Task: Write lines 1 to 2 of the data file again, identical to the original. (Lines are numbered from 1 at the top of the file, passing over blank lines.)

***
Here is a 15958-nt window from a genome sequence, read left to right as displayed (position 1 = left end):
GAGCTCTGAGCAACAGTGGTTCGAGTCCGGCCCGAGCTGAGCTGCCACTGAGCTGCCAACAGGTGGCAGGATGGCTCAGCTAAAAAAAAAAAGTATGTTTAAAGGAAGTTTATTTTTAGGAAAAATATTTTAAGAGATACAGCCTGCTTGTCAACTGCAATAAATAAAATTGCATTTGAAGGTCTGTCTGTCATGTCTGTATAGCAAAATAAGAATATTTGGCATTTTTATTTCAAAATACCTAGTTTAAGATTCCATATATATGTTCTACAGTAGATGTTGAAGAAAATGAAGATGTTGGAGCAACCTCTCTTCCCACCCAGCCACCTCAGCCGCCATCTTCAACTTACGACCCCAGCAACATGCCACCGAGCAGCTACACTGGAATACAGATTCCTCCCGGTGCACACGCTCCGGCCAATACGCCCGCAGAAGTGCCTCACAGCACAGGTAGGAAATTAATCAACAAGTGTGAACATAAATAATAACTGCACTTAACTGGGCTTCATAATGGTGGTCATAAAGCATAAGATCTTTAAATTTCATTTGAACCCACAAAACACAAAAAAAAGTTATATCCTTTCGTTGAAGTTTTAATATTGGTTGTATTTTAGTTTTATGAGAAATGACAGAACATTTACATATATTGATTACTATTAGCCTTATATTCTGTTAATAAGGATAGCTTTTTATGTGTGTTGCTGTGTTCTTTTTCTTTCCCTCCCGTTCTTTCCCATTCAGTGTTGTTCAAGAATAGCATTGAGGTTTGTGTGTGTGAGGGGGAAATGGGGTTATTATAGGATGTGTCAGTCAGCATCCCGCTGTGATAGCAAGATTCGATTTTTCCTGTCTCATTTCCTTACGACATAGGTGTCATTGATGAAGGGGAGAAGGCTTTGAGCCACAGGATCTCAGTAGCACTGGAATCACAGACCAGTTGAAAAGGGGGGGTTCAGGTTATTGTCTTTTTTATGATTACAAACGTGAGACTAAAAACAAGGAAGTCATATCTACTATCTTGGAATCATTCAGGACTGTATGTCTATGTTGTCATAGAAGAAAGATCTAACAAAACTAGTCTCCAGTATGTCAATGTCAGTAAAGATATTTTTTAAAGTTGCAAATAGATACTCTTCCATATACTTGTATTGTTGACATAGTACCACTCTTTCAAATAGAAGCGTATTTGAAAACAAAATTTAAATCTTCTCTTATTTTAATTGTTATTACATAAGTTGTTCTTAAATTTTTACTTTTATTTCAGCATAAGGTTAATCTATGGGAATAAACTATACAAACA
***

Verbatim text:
Here is a 15958-nt window from a genome sequence, read left to right as displayed (position 1 = left end):
GAGCTCTGAGCAACAGTGGTTCGAGTCCGGCCCGAGCTGAGCTGCCACTGAGCTGCCAACAGGTGGCAGGATGGCTCAGCTAAAAAAAAAAAGTATGTTTAAAGGAAGTTTATTTTTAGGAAAAATATTTTAAGAGATACAGCCTGCTTGTCAACTGCAATAAATAAAATTGCATTTGAAGGTCTGTCTGTCATGTCTGTATAGCAAAATAAGAATATTTGGCATTTTTATTTCAAAATACCTAGTTTAAGATTCCATATATATGTTCTACAGTAGATGTTGAAGAAAATGAAGATGTTGGAGCAACCTCTCTTCCCACCCAGCCACCTCAGCCGCCATCTTCAACTTACGACCCCAGCAACATGCCACCGAGCAGCTACACTGGAATACAGATTCCTCCCGGTGCACACGCTCCGGCCAATACGCCCGCAGAAGTGCCTCACAGCACAGGTAGGAAATTAATCAACAAGTGTGAACATAAATAATAACTGCACTTAACTGGGCTTCATAATGGTGGTCATAAAGCATAAGATCTTTAAATTTCATTTGAACCCACAAAACACAAAAAAAAGTTATATCCTTTCGTTGAAGTTTTAATATTGGTTGTATTTTAGTTTTATGAGAAATGACAGAACATTTACATATATTGATTACTATTAGCCTTATATTCTGTTAATAAGGATAGCTTTTTATGTGTGTTGCTGTGTTCTTTTTCTTTCCCTCCCGTTCTTTCCCATTCAGTGTTGTTCAAGAATAGCATTGAGGTTTGTGTGTGTGAGGGGGAAATGGGGTTATTATAGGATGTGTCAGTCAGCATCCCGCTGTGATAGCAAGATTCGATTTTTCCTGTCTCATTTCCTTACGACATAGGTGTCATTGATGAAGGGGAGAAGGCTTTGAGCCACAGGATCTCAGTAGCACTGGAATCACAGACCAGTTGAAAAGGGGGGGTTCAGGTTATTGTCTTTTTTATGATTACAAACGTGAGACTAAAAACAAGGAAGTCATATCTACTATCTTGGAATCATTCAGGACTGTATGTCTATGTTGTCATAGAAGAAAGATCTAACAAAACTAGTCTCCAGTATGTCAATGTCAGTAAAGATATTTTTTAAAGTTGCAAATAGATACTCTTCCATATACTTGTATTGTTGACATAGTACCACTCTTTCAAATAGAAGCGTATTTGAAAACAAAATTTAAATCTTCTCTTATTTTAATTGTTATTACATAAGTTGTTCTTAAATTTTTACTTTTATTTCAGCATAAGGTTAATCTATGGGAATAAACTATACAAACA